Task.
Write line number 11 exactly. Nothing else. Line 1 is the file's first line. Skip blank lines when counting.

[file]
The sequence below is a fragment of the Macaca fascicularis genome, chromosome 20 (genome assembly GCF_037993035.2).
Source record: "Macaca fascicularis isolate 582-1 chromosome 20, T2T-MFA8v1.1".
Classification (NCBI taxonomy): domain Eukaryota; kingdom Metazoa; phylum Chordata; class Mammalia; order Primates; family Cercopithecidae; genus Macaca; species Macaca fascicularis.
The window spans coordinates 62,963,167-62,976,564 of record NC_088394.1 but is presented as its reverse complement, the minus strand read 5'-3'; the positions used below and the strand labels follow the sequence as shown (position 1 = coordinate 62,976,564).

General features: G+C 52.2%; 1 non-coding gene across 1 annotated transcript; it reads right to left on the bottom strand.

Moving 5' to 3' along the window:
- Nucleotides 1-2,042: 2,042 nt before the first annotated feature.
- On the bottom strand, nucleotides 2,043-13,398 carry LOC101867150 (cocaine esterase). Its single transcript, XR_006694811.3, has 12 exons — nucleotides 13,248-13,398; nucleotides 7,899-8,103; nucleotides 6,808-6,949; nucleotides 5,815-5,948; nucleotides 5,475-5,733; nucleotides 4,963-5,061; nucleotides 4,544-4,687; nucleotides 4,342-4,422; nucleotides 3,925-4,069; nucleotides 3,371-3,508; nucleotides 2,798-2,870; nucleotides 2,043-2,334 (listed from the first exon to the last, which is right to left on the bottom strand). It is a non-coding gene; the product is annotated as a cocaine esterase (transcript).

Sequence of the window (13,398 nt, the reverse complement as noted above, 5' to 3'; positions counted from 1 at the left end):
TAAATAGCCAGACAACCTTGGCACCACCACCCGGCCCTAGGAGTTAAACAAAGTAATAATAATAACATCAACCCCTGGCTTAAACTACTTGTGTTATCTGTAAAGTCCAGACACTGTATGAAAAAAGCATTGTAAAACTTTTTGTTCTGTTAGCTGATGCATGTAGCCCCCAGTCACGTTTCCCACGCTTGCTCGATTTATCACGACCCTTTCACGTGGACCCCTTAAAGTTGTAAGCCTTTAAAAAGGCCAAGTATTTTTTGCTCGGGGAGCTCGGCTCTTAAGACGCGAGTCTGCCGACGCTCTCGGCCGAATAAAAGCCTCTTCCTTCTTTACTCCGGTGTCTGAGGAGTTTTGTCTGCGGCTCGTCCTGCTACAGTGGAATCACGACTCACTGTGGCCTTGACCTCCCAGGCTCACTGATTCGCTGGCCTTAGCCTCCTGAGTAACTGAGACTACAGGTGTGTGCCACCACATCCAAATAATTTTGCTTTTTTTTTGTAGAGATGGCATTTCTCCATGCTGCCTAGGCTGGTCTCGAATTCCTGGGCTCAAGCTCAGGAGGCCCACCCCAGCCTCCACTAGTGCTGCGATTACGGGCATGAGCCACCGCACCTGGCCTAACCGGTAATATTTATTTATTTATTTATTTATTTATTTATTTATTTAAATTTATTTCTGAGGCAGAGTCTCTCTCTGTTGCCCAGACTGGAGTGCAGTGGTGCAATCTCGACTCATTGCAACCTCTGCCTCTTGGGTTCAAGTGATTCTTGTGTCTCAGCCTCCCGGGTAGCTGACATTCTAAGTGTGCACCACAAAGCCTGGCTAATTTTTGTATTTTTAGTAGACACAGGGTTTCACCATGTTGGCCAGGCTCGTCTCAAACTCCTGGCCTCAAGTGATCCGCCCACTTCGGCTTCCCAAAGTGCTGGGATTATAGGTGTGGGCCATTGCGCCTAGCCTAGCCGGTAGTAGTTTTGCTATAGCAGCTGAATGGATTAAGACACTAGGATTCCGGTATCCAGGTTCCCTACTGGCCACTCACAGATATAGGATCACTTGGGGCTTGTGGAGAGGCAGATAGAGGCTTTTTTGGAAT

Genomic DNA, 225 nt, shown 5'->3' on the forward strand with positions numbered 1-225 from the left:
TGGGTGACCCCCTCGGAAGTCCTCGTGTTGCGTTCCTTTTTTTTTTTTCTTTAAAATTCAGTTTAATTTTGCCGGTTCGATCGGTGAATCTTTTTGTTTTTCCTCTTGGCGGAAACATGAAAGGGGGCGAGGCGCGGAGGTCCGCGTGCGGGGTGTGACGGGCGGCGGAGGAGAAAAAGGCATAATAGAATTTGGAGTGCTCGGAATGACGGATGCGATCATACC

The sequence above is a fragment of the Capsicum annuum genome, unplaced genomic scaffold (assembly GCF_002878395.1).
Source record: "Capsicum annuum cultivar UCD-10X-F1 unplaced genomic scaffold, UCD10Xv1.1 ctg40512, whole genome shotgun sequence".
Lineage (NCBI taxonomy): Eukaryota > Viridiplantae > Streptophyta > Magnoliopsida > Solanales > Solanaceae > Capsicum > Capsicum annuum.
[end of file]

Genomic DNA, 225 nt, shown 5'->3' on the forward strand with positions numbered 1-225 from the left: